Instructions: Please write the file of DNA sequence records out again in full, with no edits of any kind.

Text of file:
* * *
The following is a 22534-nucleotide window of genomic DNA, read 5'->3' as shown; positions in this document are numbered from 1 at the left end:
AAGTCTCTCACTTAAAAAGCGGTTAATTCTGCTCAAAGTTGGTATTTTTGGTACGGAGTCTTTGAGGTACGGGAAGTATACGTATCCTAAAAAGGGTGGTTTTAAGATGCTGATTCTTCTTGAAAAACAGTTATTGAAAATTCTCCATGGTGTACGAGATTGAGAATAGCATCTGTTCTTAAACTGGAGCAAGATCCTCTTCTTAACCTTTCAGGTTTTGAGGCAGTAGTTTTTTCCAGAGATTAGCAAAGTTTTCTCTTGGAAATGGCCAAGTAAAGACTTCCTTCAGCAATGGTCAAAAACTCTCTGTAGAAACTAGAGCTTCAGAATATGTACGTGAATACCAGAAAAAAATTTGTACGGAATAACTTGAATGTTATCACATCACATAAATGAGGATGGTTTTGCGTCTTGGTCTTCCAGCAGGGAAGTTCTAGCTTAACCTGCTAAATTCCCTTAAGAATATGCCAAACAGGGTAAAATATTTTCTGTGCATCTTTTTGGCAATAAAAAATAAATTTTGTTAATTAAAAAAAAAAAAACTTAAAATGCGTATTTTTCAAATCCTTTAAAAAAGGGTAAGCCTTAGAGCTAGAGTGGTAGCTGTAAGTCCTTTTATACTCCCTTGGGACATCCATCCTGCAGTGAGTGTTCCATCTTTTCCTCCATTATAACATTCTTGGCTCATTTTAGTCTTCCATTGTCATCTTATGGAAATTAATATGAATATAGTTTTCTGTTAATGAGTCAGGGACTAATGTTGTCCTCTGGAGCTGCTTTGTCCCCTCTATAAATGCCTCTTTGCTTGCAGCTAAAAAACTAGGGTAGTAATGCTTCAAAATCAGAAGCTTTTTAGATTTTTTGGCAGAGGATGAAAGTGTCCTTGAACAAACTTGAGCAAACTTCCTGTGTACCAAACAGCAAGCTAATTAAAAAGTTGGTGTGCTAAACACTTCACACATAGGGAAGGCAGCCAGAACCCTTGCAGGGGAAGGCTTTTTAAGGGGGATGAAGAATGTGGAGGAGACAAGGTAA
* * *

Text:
The following is a 22534-nucleotide window of genomic DNA, read 5'->3' as shown; positions in this document are numbered from 1 at the left end:
AAGTCTCTCACTTAAAAAGCGGTTAATTCTGCTCAAAGTTGGTATTTTTGGTACGGAGTCTTTGAGGTACGGGAAGTATACGTATCCTAAAAAGGGTGGTTTTAAGATGCTGATTCTTCTTGAAAAACAGTTATTGAAAATTCTCCATGGTGTACGAGATTGAGAATAGCATCTGTTCTTAAACTGGAGCAAGATCCTCTTCTTAACCTTTCAGGTTTTGAGGCAGTAGTTTTTTCCAGAGATTAGCAAAGTTTTCTCTTGGAAATGGCCAAGTAAAGACTTCCTTCAGCAATGGTCAAAAACTCTCTGTAGAAACTAGAGCTTCAGAATATGTACGTGAATACCAGAAAAAAATTTGTACGGAATAACTTGAATGTTATCACATCACATAAATGAGGATGGTTTTGCGTCTTGGTCTTCCAGCAGGGAAGTTCTAGCTTAACCTGCTAAATTCCCTTAAGAATATGCCAAACAGGGTAAAATATTTTCTGTGCATCTTTTTGGCAATAAAAAATAAATTTTGTTAATTAAAAAAAAAAAAACTTAAAATGCGTATTTTTCAAATCCTTTAAAAAAGGGTAAGCCTTAGAGCTAGAGTGGTAGCTGTAAGTCCTTTTATACTCCCTTGGGACATCCATCCTGCAGTGAGTGTTCCATCTTTTCCTCCATTATAACATTCTTGGCTCATTTTAGTCTTCCATTGTCATCTTATGGAAATTAATATGAATATAGTTTTCTGTTAATGAGTCAGGGACTAATGTTGTCCTCTGGAGCTGCTTTGTCCCCTCTATAAATGCCTCTTTGCTTGCAGCTAAAAAACTAGGGTAGTAATGCTTCAAAATCAGAAGCTTTTTAGATTTTTTGGCAGAGGATGAAAGTGTCCTTGAACAAACTTGAGCAAACTTCCTGTGTACCAAACAGCAAGCTAATTAAAAAGTTGGTGTGCTAAACACTTCACACATAGGGAAGGCAGCCAGAACCCTTGCAGGGGAAGGCTTTTTAAGGGGGATGAAGAATGTGGAGGAGACAAGGTAA